The other is that it reminded me again, of the racism pervasive of the time. I never really thought I'd get much into mid 20ca history; but now I find I'm kind of a donkey between two hay bales, TNC's civil war posts (thankfully collected in one spot, hurrah) and all this other stuff!

There is, of course, no way to ever have a one-to-one map of history; like art, one is ever one the verge, I suspect, of ‘getting it’ (or at least, getting to the interesting questions.) But today's post does wrap up the tassel necklace page—it's an older post, cleaned up & indexing.

Enjoy.

2014-04-09T10:42:58-05:00 tag:www.rejiquar.com,2014-04-10:/String/2005pink_satake_floral_vessel-revised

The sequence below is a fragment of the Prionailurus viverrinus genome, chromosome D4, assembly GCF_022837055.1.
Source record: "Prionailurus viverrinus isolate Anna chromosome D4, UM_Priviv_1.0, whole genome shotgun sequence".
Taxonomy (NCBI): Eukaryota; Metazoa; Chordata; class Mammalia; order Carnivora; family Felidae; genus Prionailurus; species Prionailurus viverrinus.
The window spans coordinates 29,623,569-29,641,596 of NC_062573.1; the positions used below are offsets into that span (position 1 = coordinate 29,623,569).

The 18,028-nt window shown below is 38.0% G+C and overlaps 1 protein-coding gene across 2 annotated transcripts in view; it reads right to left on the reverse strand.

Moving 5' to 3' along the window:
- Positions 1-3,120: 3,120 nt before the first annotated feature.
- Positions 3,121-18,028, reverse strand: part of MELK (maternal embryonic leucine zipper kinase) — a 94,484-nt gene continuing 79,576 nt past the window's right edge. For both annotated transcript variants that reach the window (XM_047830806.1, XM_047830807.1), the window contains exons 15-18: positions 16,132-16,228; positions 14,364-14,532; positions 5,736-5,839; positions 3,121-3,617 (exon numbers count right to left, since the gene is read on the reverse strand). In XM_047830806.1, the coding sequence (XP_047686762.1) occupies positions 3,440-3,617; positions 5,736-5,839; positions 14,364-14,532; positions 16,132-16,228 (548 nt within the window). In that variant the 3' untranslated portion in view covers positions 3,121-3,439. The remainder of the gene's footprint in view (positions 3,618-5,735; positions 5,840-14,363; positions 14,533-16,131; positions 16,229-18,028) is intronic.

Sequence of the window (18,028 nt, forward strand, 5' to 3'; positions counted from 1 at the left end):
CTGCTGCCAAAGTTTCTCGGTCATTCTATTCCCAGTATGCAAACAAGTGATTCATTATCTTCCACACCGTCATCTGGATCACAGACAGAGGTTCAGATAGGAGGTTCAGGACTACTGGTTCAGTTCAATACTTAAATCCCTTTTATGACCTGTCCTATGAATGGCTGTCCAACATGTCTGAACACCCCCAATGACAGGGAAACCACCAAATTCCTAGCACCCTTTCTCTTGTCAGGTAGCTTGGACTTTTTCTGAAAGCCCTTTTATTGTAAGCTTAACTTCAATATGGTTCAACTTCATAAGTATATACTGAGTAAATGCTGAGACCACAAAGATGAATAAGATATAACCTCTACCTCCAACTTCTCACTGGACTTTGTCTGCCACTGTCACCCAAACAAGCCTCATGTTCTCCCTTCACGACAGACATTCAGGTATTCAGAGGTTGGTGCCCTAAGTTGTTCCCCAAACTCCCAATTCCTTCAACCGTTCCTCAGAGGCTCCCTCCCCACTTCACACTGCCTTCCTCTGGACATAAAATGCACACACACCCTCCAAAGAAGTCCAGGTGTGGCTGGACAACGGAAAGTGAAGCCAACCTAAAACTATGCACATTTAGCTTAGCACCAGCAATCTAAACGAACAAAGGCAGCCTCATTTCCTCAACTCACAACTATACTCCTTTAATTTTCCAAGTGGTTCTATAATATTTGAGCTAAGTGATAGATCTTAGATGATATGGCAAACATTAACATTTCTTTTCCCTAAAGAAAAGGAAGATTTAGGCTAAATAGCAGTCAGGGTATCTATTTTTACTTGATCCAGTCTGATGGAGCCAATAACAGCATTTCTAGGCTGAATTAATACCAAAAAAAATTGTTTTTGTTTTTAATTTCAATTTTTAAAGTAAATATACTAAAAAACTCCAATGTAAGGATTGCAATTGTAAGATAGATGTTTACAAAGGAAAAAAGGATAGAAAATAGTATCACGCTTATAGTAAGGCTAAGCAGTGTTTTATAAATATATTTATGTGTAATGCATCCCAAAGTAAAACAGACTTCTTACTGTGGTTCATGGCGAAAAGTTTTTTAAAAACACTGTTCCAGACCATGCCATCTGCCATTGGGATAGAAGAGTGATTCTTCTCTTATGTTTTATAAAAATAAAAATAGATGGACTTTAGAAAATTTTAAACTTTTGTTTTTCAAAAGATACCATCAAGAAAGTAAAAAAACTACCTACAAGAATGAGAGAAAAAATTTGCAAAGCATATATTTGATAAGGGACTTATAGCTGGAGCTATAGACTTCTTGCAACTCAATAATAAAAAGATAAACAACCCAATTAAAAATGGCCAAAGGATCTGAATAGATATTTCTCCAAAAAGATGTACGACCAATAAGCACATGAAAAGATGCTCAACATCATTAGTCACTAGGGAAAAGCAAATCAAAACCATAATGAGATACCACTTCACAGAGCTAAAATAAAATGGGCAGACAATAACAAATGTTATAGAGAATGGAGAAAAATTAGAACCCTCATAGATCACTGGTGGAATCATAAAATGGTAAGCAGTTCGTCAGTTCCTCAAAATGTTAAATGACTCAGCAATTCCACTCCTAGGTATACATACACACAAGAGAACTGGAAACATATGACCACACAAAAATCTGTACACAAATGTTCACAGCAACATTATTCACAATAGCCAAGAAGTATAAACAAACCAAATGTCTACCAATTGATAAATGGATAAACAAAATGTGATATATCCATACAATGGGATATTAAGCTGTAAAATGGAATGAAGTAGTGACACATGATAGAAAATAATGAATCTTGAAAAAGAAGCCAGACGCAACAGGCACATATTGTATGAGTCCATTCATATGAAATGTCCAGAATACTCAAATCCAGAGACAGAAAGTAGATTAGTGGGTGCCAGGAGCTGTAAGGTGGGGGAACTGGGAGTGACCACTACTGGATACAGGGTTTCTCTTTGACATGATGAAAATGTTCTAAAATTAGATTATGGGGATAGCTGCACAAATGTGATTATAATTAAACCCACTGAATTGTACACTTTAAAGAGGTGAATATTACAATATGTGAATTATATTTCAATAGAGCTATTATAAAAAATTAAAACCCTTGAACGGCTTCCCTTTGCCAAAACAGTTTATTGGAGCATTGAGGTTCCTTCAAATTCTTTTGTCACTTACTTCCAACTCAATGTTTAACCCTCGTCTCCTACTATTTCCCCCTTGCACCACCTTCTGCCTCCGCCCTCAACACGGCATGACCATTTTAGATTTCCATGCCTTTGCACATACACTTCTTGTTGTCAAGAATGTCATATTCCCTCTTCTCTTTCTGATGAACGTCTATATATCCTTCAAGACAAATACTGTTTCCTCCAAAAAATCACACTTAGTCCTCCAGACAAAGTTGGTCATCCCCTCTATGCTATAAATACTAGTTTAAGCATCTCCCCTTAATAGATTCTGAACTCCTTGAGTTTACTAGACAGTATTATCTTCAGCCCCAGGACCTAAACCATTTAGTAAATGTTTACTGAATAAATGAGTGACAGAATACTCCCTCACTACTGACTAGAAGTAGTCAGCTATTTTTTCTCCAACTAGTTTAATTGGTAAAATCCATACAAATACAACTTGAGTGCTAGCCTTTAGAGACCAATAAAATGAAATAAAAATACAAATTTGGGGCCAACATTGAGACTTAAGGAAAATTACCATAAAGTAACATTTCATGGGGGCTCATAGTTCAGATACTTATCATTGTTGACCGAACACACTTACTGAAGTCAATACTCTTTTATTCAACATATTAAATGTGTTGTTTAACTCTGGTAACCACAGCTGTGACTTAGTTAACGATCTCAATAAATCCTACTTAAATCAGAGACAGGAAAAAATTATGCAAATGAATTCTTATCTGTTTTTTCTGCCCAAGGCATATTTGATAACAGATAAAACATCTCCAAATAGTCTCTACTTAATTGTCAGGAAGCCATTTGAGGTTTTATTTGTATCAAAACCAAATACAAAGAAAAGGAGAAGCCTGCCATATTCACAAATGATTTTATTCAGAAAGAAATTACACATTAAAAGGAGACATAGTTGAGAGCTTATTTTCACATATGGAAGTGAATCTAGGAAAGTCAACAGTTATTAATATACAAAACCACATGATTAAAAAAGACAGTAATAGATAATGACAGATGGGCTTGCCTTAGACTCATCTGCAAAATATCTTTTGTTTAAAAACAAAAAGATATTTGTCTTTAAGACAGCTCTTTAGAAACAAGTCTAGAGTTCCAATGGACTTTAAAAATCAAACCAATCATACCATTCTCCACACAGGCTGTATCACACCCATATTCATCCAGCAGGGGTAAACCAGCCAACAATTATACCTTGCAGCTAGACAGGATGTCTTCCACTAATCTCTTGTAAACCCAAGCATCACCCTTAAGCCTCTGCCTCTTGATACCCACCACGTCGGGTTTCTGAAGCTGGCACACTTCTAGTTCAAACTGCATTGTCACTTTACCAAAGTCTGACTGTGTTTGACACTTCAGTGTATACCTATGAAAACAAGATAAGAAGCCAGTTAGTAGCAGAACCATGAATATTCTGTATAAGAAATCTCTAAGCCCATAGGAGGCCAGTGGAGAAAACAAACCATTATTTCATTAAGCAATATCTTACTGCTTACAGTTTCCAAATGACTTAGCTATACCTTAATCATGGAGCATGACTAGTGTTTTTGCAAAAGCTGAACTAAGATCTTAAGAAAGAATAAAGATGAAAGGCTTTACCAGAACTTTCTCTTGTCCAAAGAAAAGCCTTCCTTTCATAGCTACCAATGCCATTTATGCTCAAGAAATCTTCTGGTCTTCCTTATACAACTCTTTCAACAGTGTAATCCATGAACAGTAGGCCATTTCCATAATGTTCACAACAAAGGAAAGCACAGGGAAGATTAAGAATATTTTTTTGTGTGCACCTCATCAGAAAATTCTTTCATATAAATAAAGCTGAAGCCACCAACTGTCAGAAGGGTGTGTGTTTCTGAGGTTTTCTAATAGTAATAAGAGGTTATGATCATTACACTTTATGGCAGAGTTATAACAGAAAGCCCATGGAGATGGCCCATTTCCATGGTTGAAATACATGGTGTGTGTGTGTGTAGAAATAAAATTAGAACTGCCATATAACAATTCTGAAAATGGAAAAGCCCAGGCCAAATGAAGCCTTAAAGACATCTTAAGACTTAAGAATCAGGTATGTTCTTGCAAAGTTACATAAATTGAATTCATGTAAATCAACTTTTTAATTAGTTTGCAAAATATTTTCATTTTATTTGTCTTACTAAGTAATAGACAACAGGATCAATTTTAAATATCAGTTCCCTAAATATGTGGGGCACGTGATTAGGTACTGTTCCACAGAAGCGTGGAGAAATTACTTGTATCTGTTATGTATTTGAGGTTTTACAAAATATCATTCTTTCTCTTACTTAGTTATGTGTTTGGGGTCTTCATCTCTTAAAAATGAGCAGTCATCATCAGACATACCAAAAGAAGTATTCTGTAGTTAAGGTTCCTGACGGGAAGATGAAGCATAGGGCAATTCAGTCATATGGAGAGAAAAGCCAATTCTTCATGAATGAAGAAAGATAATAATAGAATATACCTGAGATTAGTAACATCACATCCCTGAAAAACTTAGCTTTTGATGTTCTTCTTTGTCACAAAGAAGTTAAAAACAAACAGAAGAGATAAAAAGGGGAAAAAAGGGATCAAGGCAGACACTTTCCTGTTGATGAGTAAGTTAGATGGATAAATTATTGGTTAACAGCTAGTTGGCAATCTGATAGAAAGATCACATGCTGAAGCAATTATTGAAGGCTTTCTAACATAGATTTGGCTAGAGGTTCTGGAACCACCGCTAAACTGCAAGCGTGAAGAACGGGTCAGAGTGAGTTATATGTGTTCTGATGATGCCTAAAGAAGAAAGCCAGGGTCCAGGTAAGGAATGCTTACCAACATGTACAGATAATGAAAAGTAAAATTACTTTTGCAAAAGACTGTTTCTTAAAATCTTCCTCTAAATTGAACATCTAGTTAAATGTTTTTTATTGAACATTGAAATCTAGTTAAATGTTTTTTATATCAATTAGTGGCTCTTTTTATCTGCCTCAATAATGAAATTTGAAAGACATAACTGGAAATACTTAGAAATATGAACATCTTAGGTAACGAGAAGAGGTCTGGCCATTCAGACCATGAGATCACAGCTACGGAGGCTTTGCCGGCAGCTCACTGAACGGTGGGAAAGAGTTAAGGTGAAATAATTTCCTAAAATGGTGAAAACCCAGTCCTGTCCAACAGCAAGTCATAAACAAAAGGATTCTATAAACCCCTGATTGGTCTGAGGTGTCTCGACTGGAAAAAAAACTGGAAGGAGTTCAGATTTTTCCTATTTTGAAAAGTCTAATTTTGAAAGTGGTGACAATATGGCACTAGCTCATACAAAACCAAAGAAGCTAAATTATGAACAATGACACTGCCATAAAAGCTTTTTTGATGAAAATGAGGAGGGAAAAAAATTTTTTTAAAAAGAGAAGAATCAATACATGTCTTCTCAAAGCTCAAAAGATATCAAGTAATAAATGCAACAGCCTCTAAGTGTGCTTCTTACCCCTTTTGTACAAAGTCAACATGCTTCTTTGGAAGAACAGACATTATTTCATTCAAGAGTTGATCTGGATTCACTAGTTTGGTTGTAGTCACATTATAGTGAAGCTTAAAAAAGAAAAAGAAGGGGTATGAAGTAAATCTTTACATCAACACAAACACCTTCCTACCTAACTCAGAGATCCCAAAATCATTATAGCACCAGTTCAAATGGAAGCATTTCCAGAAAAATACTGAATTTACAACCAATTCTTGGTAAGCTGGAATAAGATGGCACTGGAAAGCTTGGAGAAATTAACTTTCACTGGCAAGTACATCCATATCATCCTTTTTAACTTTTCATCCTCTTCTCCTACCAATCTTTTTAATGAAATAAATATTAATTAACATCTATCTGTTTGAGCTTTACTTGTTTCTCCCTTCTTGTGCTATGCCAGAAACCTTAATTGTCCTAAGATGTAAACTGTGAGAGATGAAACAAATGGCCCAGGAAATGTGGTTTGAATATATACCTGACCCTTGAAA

2014-04-09T00:00:00-05:00 Today's boingboing linkie is Neil Gaiman reading _Blueberry Girl_, illustrated by one his favorite artists, Charles Vess (whose work I like very much). The poem, evidently written for Tori Amos' daughter (and I like Tori Amos' work too;), is delightful. Yeah, I'm wanting out of the `Debbie Downe...

Today's boingboing linkie is Neil Gaiman reading Blueberry Girl, illustrated by one his favorite artists, Charles Vess (whose work I like very much). The poem, evidently written for Tori Amos’ daughter (and I like Tori Amos’ work too;), is delightful. Yeah, I'm wanting out of the ‘Debbie Downer’ mode.

Speaking of blue, today we have a bluebird of happiness...

Enjoy.

2014-04-04T16:14:45-05:00 tag:www.rejiquar.com,2014-04-09:/String/turquoise-green-white_bird_neck
2014-04-08T00:00:00-05:00 Boingboing has been running _Banu Garu_ for awhile now, but only with the last episode was I actually able to see any of the pages. It's a fascinating look of an american mangaka's history with an animation company, Gainax. The author starts out by noting she suffered the triple whammy of tryin...